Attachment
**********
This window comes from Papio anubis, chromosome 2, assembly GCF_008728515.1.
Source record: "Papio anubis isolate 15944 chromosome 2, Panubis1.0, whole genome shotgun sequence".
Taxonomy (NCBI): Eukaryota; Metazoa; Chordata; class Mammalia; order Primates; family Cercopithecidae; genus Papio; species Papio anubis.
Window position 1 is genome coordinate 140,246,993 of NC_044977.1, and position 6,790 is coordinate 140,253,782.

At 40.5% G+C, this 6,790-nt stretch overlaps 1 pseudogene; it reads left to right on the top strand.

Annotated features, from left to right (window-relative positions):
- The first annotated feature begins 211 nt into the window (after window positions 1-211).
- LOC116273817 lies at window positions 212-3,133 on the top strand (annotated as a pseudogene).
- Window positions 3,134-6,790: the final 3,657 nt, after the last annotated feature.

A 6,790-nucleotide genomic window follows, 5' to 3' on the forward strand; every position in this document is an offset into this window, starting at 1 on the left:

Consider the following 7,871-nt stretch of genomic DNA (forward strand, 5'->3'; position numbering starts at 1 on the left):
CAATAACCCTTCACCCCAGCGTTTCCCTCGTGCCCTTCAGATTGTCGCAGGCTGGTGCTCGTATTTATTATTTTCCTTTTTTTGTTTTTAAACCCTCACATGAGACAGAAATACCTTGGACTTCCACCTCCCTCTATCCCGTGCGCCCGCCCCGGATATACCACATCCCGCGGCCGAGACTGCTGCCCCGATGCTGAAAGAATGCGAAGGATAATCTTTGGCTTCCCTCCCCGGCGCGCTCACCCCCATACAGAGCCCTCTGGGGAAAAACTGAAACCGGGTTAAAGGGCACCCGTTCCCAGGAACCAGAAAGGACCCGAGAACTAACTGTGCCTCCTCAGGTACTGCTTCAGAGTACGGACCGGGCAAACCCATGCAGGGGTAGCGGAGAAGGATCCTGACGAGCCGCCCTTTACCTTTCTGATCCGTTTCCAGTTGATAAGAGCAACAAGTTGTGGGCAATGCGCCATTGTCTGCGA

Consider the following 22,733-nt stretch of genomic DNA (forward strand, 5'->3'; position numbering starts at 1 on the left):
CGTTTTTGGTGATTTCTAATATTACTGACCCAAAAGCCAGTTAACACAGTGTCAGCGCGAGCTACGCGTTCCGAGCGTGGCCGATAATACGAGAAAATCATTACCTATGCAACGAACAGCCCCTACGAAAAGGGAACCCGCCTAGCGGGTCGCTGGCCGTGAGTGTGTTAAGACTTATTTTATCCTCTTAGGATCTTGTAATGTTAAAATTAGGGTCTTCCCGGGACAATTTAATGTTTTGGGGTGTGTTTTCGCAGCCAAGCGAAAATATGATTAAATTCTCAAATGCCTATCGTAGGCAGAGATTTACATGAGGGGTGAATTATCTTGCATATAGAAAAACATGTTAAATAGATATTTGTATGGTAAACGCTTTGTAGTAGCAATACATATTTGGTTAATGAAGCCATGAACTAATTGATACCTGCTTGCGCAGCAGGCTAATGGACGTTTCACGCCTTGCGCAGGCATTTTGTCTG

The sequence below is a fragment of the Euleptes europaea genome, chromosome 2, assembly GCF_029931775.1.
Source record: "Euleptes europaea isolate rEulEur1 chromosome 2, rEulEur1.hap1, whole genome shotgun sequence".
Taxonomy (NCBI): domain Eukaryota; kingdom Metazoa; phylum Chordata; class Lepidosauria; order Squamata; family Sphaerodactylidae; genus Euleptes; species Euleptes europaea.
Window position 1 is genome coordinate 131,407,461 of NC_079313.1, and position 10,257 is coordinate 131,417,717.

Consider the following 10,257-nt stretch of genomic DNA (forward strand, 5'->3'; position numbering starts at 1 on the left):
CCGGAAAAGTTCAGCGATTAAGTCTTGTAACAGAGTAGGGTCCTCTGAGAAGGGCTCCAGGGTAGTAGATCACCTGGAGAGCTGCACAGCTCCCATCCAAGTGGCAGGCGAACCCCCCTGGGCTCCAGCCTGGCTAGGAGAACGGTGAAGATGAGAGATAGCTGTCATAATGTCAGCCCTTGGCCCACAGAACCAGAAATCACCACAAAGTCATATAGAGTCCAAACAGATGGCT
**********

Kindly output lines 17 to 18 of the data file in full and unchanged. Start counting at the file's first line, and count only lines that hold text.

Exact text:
Taxonomy (NCBI): domain Eukaryota; kingdom Metazoa; phylum Chordata; class Lepidosauria; order Squamata; family Sphaerodactylidae; genus Euleptes; species Euleptes europaea.
Window position 1 is genome coordinate 131,407,461 of NC_079313.1, and position 10,257 is coordinate 131,417,717.